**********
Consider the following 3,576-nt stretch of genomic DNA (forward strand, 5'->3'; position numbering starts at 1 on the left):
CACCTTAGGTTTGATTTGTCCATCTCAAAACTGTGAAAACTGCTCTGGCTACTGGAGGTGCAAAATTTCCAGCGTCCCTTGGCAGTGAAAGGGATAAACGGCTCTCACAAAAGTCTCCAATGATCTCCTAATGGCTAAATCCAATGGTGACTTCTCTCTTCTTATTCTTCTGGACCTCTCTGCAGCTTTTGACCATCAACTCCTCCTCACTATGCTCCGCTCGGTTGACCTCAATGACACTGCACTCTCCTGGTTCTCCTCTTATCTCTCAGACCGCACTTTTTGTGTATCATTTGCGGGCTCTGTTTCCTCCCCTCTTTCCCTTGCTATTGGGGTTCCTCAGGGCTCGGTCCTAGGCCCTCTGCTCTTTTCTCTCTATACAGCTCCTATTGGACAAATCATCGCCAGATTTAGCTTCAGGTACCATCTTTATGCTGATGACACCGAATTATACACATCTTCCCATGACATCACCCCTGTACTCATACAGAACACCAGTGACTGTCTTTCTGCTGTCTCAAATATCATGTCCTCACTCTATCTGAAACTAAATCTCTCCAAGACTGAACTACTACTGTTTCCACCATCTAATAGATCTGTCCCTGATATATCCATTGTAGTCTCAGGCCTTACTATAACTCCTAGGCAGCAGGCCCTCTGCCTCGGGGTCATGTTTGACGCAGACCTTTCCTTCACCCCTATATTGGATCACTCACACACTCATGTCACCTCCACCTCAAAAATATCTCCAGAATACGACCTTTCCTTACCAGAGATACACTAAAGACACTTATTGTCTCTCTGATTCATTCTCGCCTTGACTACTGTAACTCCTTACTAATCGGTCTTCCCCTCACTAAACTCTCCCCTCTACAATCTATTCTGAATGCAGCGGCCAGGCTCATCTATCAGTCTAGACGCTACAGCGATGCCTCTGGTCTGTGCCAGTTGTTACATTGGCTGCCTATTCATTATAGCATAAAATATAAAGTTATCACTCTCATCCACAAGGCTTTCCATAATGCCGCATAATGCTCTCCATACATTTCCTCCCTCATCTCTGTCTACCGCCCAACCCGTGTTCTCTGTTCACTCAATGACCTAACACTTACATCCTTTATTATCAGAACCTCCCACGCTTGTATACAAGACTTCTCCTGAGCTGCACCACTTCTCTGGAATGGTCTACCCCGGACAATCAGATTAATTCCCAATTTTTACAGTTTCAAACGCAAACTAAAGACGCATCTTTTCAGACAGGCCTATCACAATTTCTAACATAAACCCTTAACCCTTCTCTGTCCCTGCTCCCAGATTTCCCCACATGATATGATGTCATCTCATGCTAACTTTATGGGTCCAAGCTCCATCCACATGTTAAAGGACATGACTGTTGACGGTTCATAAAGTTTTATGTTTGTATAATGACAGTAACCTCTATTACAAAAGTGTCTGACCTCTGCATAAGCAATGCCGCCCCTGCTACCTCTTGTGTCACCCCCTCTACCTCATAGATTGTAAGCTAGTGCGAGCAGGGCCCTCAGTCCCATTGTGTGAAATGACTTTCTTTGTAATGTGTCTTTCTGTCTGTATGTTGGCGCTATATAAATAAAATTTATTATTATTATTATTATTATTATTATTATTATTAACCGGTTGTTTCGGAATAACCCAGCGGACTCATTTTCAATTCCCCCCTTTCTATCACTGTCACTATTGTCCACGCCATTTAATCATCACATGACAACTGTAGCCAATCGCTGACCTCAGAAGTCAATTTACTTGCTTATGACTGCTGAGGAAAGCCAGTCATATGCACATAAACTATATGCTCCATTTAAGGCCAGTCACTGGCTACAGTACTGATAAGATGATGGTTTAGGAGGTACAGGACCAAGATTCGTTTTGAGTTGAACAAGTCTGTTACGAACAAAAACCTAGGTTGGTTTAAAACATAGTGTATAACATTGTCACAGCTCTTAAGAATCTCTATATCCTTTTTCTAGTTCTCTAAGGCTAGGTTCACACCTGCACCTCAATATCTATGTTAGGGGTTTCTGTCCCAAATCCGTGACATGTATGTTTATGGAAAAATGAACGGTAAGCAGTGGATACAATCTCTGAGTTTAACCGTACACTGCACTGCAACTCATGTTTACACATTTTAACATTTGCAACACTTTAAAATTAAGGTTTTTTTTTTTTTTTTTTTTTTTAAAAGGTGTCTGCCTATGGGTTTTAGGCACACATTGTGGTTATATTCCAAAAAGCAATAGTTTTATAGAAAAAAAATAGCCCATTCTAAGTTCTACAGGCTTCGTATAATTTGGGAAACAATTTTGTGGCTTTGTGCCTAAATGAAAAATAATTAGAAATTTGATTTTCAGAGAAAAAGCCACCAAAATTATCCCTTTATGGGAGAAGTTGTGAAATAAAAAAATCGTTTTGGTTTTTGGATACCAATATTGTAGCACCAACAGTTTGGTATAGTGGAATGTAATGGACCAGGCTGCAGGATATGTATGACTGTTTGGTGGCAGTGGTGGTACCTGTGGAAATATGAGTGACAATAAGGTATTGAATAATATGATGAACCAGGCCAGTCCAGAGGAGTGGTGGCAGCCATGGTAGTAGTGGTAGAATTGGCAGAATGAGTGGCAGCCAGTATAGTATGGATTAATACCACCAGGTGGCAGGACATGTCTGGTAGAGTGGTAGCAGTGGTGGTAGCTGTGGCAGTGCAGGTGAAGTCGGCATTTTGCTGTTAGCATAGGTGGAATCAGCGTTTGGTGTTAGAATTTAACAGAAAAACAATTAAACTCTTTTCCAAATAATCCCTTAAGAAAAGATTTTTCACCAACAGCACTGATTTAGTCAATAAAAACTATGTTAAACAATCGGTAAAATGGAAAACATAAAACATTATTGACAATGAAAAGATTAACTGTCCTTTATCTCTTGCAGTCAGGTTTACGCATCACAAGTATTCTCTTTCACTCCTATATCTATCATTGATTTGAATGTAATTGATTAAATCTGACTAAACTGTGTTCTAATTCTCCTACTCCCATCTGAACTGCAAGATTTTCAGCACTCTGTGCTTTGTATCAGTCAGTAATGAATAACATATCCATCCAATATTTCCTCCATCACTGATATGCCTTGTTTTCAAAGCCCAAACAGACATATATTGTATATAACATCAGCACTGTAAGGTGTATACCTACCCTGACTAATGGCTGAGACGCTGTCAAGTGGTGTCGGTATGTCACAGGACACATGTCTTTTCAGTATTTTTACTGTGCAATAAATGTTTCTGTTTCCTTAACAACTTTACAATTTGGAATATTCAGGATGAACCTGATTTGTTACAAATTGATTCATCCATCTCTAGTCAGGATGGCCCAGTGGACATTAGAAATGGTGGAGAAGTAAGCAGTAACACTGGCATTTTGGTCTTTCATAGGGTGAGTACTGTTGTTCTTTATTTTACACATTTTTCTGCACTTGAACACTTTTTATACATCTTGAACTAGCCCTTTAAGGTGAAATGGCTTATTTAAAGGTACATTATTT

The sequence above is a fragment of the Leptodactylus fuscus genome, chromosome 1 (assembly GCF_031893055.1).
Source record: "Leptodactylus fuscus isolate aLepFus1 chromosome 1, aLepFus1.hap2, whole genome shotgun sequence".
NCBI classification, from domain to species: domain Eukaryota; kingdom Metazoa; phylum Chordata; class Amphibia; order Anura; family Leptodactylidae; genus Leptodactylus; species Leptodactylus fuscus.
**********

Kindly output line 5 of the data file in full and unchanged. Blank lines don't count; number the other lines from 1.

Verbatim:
NCBI classification, from domain to species: domain Eukaryota; kingdom Metazoa; phylum Chordata; class Amphibia; order Anura; family Leptodactylidae; genus Leptodactylus; species Leptodactylus fuscus.